Discussion in 'hardware' started by ronjor, Jan 7, 2016.
Too bad when asked about prices, the Sony rep ignored her.
Interesting, but I would think that audiophiles with a vinyl collection already have a decent (if not high-end) turntable.
With the addition of a USB Phono Preamp & some software, you can achieve the same results for relatively small $.
(I've been slowly digitizing my vinyl collection over the last couple years.)
The thing is, this TT lets your connect directly to your computer (or phone) and converts the analog from the LP to digital. Yes, you can do that with the device you said, but this is said to offer better quality sound (of course, that may just be marketing fluff).
And of course too, there are most likely many who put away their old TTs years ago and now want something new. I fell into that category after my dad passed and I picked up his collection of old LPs.
And finally, not sure if you have visited a "record" store recently, but there is a resurgence of vinyl and many brand new albums are being "cut" and released, as well as old music that previous only came out on CD being remastered for vinyl. Interesting times for vinyl lovers.
Also, Panasonic have just announced they are releasing an updated version of their SL-1200 turntables, after stopping production a few years ago. A campaign on change.org to get them re-introduced had over 27,000 supporters.
I'm somewhat bemused at this resurgence of LPs. I dumped my LP collection (several hundred) many years ago after my turntable terminated. I couldn't even give the damn things away! I never did like the medium – a metal pin dragging around a groove in a disk - one bump of the arm – and the track is ruined!
The only thing I liked about LPs was the size of the album covers – truly an artform in themselves.
Indeed. Back in the day, I never had the money for high-end turntables, so high frequencies started disappearing after the first few plays. And I could never keep albums clean enough. So my practice was to play copies on tape. That also eliminated low end feedback at high volume
I donno. My dad was into true "high fidelity" audio reproduction and back in the mid to late 60's, he got me to appreciate it too. Nothing like listening to In-A-Gadda-Da-Vida being played on a Dual 1019 turntable and Shure V15 Type II cartridge through a pair of Acoustic Research AR-3 speaker systems being pushed by a high-end Scott amp.
"Metal pin dragging around a groove" is hardly an accurate description. A good, properly balanced tonearm and cartridge typically place just 1 to 1.5 grams of downward force in the groove by the highly polished diamond (not metal) stylus. And that force is split evenly against the two sides of the groove. Yeah, there's still friction and wear and tear, but not as immediate as some would suggest - even after a bump.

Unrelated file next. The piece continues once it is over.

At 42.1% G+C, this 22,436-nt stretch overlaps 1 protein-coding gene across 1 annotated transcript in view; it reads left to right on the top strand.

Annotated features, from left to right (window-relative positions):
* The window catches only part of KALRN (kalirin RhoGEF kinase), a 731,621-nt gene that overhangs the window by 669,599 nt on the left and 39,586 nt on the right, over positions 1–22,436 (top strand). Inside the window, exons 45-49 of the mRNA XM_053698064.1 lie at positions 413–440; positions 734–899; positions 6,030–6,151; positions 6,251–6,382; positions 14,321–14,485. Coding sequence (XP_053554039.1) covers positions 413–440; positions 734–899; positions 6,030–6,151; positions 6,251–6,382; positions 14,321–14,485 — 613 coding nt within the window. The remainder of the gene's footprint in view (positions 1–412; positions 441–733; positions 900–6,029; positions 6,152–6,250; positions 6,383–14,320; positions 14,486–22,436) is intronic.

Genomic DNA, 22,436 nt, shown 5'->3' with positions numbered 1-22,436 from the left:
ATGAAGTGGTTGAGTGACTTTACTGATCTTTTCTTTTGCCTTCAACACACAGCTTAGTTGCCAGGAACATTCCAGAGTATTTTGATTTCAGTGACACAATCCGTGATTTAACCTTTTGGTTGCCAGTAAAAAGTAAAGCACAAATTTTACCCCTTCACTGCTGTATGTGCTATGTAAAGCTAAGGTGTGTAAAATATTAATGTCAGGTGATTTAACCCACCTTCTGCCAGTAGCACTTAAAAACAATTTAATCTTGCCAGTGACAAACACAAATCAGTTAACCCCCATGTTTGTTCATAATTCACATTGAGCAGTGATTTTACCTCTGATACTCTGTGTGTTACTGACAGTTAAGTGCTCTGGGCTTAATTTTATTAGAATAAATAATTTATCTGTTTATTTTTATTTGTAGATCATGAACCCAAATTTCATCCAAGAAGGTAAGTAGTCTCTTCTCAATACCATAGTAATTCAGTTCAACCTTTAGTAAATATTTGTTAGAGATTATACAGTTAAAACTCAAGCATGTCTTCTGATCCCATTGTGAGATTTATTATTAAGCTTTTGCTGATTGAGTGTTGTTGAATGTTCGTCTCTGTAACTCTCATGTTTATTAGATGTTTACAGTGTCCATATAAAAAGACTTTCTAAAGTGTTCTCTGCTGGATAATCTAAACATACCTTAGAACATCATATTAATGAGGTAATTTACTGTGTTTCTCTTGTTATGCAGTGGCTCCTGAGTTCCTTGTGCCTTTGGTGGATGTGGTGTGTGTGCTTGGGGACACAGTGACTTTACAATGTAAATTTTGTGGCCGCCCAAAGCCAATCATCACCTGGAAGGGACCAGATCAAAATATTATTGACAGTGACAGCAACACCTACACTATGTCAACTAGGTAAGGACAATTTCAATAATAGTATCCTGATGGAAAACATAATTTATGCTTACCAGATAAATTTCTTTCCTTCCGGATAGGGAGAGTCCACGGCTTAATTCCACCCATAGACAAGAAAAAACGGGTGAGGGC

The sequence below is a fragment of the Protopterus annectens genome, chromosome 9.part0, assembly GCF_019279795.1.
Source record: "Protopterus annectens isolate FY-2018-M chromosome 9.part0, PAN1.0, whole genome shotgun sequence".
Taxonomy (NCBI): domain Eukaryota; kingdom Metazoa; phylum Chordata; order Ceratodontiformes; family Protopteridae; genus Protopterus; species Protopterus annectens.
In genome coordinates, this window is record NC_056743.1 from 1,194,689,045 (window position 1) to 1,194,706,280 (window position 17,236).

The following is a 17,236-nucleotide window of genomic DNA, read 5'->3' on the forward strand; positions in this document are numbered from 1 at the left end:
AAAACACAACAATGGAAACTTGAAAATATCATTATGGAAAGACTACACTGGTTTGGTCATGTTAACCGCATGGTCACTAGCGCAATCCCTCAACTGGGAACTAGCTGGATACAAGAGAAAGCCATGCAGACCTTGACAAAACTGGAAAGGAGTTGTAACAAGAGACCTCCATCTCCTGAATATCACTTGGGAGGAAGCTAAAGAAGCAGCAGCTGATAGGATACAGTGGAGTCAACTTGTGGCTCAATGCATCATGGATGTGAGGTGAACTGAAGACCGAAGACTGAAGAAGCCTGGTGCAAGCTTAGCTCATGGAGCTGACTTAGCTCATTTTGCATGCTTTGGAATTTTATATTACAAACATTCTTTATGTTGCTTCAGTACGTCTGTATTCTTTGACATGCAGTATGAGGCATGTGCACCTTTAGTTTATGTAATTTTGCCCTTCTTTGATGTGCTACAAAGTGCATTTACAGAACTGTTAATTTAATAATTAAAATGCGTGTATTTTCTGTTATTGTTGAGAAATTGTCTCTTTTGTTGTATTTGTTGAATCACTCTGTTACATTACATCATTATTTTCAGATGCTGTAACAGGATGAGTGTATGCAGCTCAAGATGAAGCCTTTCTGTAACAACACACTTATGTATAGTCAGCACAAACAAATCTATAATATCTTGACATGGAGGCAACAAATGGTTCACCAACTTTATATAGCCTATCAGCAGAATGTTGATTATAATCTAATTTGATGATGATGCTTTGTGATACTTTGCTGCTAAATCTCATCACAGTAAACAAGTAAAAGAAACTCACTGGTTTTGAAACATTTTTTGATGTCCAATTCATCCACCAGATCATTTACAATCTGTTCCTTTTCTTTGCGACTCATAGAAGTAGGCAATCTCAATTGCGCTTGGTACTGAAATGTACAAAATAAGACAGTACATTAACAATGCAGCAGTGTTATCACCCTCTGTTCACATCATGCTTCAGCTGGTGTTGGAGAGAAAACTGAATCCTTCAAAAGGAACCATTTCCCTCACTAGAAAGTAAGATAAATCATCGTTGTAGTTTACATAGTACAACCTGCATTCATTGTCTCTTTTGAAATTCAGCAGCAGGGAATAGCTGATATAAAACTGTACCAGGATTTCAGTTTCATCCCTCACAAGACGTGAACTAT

My first "permanent station" duty assignment in the Air Force was Lajes Field, Azores, Portugal in 1972 - 1973. The Azores are tiny islands 900 miles off the coast of Portugal. Basically, a dot in the Atlantic Ocean with a flightline cutting it in half. I spent two months of pay ($400) to buy my first set of audiophile quality speakers, the venerable upgrade to my dad's AR-3, the AR-3a speaker system. Fortunately, they had what they called "Audio Clubs" overseas back then where we could get the latest in audio gear at huge discounts. The major makers offered huge discounts because they knew we would all return to the states and show off our equipment to more potential buyers.
And on top of the manufacturers discounts, because we were overseas and these Audio Clubs were "non-profit" organizations, the products were also duty, tariff and tax free. I lived in the barracks and ate in the chow hall and could walk to work so I needed very little spending money. It was hard, but boy were those speakers worth it.
The upgrade to the Bose 901 just came out and many were clamoring to them because of their spacial dispersion and SPL (volume levels). But when the Bose fanboys came to my room and actually listened to my ARs and noted the clarity, the pinpoint location of individual instruments across the "sound stage" and the deep, deep, really deep distortion-free bass from the ARs acoustic suspension woofers, several traded off their Bose for ARs.
Yeah, dust and scratches are always a concern so eventually I sequestered myself to my barracks room again and bought a nice Teac reel-to-reel. I would buy a new album, then record it at 15 IPS (15 inches per second was considered high speed for the best quality). So I still have many classic albums that have only been played 2 or 3 times!